The modern port is also set up to service the mega-ships that facilitate global commerce. One example is the biggest container ship ever to land in North America, the CMA CGM Benjamin Franklin , a French-owned ship, which made news when it docked last December at the Port of Los Angeles. Built in Red China, the Franklin can carry up to 18,000 containers, which hold a lot of electronic gadgets from Asia. The ship is a quarter mile long and over 20 stories high, yet has a crew of only 26. So going to sea is not the opportunity it once was for the adventurous job seeker.

MINING — The mining industry is the perfect place to work out some of the kinks in self-driving vehicles. In open-pit mining, the ore is typically dug by an excavator scoop, which dumps the materials into a truck for processing and/or shipment. The routes are simple with no extraneous objects to dodge, as happens on highways. Another strategy being tried out is mobile conveyor belts.

RAILWAYS — ­ When I was a kid back in the last century, one of my father's best friends worked as a fireman on the Erie Railroad, even though diesel engines did not require a man shoveling coal to keep the train running. He earned a comfortable middle-class living for himself and his wife from that job. After World War II, the standard staffing for a freight train was seven workers ­ an engineer, a fireman, a conductor, and up to four brakemen.

Now efficiency, technological advances, and the demands for maximum profit have pruned the railways' workforce enormously. Like other areas of the economy, smart machines are moving in like gangbusters. A current debate in the railroad world is whether one worker is sufficient to operate entire freight trains, which have grown in length over the years. Naturally the people who know what happens on the ground think the one- worker train is a bad idea because of the myriad of things that can go wrong and require a human to fix. In 2014, the Associated Press reported remarks of CSX engineer J.P. Wright: "These trains are 7,000 tons going 50 mph. You have to have two people.... It's mind-boggling to me that the railroads would go this far with it." Plus, the number crunchers in the boardroom are already looking toward RCO ­ Remote Control Operation.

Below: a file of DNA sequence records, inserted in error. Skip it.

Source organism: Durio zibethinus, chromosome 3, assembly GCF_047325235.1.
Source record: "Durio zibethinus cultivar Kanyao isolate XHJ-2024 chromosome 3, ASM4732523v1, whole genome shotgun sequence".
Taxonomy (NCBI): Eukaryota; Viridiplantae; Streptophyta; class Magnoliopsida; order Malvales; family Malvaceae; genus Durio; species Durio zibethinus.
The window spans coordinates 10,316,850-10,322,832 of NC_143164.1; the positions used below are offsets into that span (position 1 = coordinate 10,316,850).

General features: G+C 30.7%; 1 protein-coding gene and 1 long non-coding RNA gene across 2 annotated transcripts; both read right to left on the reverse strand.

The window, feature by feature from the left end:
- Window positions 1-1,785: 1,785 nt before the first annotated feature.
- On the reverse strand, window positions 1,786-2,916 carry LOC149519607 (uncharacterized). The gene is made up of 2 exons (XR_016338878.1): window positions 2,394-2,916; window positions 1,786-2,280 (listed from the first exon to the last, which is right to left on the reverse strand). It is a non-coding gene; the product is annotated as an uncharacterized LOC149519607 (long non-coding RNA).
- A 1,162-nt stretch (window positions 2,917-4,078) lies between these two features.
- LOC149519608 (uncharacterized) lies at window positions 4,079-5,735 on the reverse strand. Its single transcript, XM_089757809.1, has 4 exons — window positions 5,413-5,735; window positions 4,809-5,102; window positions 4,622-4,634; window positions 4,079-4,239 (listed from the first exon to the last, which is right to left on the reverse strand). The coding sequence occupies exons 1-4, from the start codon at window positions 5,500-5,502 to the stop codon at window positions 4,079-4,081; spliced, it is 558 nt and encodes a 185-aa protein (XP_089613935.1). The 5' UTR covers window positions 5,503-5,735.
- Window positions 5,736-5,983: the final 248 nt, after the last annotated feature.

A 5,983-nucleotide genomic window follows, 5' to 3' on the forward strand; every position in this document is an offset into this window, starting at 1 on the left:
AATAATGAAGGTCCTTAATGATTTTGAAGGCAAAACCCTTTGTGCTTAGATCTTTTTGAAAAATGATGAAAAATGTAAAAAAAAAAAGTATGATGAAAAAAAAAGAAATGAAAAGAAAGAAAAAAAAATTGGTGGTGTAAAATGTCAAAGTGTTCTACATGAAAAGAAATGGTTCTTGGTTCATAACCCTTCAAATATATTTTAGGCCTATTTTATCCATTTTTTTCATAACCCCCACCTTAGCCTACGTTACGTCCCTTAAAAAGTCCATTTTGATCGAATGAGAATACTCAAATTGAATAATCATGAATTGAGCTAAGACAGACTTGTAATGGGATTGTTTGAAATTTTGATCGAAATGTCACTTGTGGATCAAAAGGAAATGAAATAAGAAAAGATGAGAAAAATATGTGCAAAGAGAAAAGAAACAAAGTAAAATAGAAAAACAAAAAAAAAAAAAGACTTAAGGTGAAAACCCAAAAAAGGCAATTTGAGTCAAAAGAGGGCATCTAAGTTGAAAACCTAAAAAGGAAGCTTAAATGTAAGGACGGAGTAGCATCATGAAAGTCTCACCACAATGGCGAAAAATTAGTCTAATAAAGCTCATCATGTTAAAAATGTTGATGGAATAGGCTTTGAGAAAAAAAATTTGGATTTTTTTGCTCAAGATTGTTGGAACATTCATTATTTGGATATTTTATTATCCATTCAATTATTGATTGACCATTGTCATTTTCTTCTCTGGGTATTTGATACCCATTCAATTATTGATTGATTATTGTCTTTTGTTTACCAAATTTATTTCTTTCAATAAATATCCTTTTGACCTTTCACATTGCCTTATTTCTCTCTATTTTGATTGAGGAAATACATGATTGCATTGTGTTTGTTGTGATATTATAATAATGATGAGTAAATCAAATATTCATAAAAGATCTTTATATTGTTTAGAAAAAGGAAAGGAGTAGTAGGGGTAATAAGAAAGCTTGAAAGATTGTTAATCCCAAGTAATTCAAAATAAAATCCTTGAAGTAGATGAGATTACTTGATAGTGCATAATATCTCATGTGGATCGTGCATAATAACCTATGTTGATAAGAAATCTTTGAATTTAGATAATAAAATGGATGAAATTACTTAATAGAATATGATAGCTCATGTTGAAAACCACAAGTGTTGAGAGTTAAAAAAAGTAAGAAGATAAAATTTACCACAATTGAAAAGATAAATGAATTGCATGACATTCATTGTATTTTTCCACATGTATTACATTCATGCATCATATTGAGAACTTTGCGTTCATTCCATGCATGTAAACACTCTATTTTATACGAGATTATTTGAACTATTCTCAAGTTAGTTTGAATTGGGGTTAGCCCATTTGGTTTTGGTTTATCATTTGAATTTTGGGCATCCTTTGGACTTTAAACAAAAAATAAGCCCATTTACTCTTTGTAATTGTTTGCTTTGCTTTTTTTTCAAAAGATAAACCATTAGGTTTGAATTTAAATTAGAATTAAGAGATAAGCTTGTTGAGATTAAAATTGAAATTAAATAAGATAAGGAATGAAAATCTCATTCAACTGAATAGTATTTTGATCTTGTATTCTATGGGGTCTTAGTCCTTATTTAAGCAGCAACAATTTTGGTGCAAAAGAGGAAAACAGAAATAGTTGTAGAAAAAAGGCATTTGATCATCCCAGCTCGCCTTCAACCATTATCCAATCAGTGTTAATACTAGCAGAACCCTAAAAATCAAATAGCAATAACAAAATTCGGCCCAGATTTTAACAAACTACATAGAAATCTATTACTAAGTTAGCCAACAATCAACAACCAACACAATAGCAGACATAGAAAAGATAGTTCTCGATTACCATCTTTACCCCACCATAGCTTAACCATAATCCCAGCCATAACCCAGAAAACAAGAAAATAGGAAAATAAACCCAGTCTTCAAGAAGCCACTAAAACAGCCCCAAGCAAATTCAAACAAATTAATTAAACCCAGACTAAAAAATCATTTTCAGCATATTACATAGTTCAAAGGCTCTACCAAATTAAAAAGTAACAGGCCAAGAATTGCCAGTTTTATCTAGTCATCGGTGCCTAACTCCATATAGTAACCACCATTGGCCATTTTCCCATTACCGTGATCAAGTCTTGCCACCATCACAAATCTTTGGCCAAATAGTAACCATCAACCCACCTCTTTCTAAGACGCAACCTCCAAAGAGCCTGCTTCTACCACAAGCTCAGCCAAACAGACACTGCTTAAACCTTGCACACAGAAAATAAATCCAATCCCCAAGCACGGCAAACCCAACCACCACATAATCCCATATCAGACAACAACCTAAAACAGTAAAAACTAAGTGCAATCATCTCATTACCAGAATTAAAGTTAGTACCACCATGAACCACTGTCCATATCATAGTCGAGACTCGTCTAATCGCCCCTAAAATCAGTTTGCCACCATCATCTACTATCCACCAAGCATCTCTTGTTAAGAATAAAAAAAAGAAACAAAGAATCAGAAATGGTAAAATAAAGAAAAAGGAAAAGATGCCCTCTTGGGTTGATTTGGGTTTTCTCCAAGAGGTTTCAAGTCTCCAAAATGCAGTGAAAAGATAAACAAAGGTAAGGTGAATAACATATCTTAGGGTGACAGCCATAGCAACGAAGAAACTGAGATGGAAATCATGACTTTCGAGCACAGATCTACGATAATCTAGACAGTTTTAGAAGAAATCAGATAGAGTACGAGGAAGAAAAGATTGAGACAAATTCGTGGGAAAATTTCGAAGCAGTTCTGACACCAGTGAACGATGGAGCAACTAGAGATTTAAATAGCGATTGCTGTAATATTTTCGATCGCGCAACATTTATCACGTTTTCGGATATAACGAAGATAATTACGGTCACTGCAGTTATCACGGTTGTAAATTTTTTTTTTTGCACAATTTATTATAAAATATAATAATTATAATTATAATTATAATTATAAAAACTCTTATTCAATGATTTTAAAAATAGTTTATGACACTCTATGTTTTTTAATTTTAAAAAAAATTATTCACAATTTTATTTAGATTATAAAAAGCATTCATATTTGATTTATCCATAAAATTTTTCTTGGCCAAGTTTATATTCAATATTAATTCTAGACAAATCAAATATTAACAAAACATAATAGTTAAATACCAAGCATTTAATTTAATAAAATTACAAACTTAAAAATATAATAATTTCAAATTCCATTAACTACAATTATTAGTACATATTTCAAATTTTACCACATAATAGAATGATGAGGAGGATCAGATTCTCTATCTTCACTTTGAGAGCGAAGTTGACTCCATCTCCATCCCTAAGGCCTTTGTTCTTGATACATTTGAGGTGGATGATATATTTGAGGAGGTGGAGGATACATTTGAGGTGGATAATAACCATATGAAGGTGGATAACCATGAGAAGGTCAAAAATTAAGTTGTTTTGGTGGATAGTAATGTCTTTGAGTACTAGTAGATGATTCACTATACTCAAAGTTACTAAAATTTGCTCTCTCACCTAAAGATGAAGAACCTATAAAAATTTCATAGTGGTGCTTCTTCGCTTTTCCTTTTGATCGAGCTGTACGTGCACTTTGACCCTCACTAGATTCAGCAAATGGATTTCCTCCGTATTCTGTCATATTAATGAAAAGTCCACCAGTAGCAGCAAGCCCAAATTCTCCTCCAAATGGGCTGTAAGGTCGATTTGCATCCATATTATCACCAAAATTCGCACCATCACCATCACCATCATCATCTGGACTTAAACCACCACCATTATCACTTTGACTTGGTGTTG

MANUFACTURING ­ — Automobile manufacturing began using robots in the 1960s and has been adding and upgrading them ever since because they are cheaper and product quality is more consistent. One estimate is that 80 percent of car production is done by machines.

Today, even smaller businesses can afford to buy a robot for basic tasks: Baxter the robot, a machine introduced a few years ago by the Rethink Robotics company, costs around $25,000 to purchase and can be "trained" by workers moving its arm to do the desired movements. In 2015, the company introduced its more advanced Sawyer model, which is designed for tasks that require additional precision, such as circuit board testing.

CONSTRUCTION ­ — Machines are doing amazing things these days, far beyond basic welding on the factory floor. Construction is another big industry on the cusp of change. The Australian company Fastbrick Robotics has a video online that shows its brick-laying machine building the shell of a house in two days.

The 3D printer has been rethought in a big way for the construction industry. A Google search for 3D Printing House YouTube brings up an assortment of videos that can be quite amazing. The Chinese appear to be focused on simple housing for the masses, as shown in one titled: "Giant Chinese 3D printer builds 10 houses in just 1 day." You see a large hose squirting out gray concrete that gradually accumulates into walls that become rudimentary dwellings. In Amsterdam, a group of forward-thinking architects are building the 3D Printed Canal House, which is quite deluxe and interesting in a design sense. The first section is finished and can be seen on YouTube and also in person, as noted on the project's website: